Mercedes have revealed just how much pre-race planning and preparation was needed in order to help calculate all the variables to help Lewis Hamilton to victory at Interlagos last weekend.
The reigning World Champion stormed to victory from 10th on the grid, following a tough weekend that saw him disqualified from Friday qualifying for a rear wing transgression, and then serve a separate grid penalty for a change of ICE (Internal Combustion Engine).
But having recovered from 10th on the grid to claim the win and close up on Red Bull's Max Verstappen in the Drivers' Championship, Mercedes' Andrew Shovlin revealed just how much work went on behind the scenes to help.
"We do a lot of simulations," the team's Trackside Engineering Director told media, including RacingNews365.com. "A million or so... It is in the hundreds of thousands or more.
"We weren't particularly happy with the ruling on the rear wing but we did have a question of, 'Do we fight this? Do we decide we're going to try and appeal it? Are we going to race under appeal?'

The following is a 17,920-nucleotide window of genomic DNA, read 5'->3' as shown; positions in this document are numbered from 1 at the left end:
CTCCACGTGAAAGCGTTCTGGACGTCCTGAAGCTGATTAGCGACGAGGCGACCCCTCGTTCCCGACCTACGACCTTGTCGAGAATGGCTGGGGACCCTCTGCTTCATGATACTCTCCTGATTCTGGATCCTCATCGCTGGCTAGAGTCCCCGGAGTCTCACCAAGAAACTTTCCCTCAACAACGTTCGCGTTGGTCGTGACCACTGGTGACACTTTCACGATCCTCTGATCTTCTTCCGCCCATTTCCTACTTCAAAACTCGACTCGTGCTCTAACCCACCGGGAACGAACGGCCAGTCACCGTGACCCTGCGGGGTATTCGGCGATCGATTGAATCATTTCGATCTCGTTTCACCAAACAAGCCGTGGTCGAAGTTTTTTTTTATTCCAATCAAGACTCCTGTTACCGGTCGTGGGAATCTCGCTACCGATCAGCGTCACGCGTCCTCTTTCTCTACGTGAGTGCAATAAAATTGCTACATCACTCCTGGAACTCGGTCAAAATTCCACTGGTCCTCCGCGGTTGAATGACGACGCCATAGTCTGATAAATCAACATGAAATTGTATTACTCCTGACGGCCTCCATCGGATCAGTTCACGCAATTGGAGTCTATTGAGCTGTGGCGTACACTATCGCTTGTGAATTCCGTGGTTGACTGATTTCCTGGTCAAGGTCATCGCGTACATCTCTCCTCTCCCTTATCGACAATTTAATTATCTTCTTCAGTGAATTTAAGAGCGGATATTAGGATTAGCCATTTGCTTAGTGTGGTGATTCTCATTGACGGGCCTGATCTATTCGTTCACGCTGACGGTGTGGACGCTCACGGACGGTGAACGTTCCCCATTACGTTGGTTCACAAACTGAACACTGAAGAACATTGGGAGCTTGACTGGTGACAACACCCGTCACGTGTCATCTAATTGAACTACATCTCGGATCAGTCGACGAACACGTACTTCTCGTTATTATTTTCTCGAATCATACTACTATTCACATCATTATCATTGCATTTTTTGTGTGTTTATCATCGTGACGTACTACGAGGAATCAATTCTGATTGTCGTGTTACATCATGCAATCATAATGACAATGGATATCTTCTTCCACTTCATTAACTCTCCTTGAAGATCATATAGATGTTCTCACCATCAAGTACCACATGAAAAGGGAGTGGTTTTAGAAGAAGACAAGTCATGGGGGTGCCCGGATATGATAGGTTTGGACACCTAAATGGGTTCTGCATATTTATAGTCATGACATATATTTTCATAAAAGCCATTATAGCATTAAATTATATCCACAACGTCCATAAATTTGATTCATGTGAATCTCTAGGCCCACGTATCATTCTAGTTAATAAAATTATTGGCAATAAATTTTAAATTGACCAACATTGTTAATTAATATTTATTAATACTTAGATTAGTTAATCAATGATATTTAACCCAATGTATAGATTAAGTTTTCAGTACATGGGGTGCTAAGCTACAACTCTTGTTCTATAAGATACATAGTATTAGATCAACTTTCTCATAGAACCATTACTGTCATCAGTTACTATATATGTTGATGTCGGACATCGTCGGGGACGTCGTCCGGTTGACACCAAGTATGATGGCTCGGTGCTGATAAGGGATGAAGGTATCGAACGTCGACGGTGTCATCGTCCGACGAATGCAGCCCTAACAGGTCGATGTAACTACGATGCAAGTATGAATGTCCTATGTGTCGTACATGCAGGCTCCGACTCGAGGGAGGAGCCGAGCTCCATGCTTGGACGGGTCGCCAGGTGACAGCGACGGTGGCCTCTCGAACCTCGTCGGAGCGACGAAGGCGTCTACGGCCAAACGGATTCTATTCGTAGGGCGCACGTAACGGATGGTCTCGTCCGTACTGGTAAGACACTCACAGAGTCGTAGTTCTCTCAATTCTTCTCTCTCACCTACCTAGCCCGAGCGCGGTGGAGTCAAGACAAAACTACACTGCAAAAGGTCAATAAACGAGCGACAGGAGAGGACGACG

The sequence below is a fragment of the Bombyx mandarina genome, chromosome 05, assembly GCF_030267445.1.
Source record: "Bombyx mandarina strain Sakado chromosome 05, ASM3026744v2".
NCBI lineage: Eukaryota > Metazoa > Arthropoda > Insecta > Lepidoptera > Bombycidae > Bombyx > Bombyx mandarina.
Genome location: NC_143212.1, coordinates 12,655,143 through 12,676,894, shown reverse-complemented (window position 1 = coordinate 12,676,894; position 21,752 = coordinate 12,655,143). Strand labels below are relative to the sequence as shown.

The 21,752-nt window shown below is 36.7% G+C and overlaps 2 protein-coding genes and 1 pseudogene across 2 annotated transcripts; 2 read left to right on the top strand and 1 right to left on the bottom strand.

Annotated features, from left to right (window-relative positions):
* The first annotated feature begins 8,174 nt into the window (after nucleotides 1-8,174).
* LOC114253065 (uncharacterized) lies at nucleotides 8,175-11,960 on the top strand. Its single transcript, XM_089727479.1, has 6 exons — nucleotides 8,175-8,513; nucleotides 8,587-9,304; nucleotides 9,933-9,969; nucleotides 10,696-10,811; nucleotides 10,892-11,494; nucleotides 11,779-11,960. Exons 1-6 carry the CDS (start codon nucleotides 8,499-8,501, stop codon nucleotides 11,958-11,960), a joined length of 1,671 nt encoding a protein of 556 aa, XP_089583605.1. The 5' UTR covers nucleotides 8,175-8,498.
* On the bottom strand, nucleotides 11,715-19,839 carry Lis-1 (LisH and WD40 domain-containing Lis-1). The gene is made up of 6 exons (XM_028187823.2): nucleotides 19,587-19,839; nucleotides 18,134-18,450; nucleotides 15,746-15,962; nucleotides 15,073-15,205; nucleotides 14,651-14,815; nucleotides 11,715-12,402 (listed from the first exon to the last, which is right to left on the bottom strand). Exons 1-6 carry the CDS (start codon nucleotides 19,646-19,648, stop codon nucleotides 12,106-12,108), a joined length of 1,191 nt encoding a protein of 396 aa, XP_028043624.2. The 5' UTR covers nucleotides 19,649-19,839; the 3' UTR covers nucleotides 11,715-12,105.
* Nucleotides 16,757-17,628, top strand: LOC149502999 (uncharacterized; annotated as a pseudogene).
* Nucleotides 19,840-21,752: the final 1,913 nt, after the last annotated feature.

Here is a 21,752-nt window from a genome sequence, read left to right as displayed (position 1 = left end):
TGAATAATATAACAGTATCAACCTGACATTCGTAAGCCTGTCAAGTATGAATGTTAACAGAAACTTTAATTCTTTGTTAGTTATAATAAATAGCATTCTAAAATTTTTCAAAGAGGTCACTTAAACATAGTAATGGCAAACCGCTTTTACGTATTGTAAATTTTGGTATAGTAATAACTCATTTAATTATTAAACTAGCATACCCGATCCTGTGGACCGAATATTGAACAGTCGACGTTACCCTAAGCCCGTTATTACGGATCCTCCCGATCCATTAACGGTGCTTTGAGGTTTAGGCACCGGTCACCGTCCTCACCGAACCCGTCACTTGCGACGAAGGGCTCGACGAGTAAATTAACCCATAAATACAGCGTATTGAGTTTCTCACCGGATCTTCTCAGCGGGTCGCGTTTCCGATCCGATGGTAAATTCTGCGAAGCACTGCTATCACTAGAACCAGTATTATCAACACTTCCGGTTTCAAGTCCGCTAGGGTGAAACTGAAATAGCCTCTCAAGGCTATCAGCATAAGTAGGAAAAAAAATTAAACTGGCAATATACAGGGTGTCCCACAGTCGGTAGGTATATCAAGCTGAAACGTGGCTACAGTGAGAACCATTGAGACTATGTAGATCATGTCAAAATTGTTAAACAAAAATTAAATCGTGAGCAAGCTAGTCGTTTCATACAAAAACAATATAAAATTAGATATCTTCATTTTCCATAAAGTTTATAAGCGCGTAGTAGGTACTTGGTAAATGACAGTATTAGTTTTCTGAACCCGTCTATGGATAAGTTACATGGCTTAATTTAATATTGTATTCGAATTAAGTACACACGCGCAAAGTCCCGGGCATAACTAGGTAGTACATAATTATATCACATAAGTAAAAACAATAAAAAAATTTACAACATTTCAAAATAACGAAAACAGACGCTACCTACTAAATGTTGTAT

"But it was pretty evident from the runs that we had seen on Friday, from where we had been able to qualify, that we actually had a good car and we had a lot of opportunities to recover that.
"It was a relatively short conversation, not that we had long to make that conversation, but a relatively short conversation where we just decided to get on with it and try and take the penalty and see what we could do to minimise the impact of it."
Sprint Qualifying the key to recovery
With Hamilton in the unique position of having a Sprint Qualifying race to help recover ground from his Friday disqualification, he sliced his way through the pack to finish in fifth before serving his engine grid penalty.
This performance was what gave Mercedes plenty of hope that they could still win the Grand Prix outright, despite the penalties.
"Probably the thing that really set our hopes of having a minimum of a podium and a possible win was just the performance in the Sprint race because, in that, we saw Lewis could attack practically anyone out there," Shovlin said.
"We saw that we had a good pace advantage but, as I said, importantly we could sit behind a car, we do a good Turn 12, we had good traction, and those are the ingredients you need to overtake here.
"The only unknown was, would that strong pace in the Sprint race in cool conditions around a 30-degree track on Saturday carry into a 50-degree track on Sunday?
"We were hopeful, but you don't know whether that is going to be the case, so it was encouraging when we saw that we were strong come race day."
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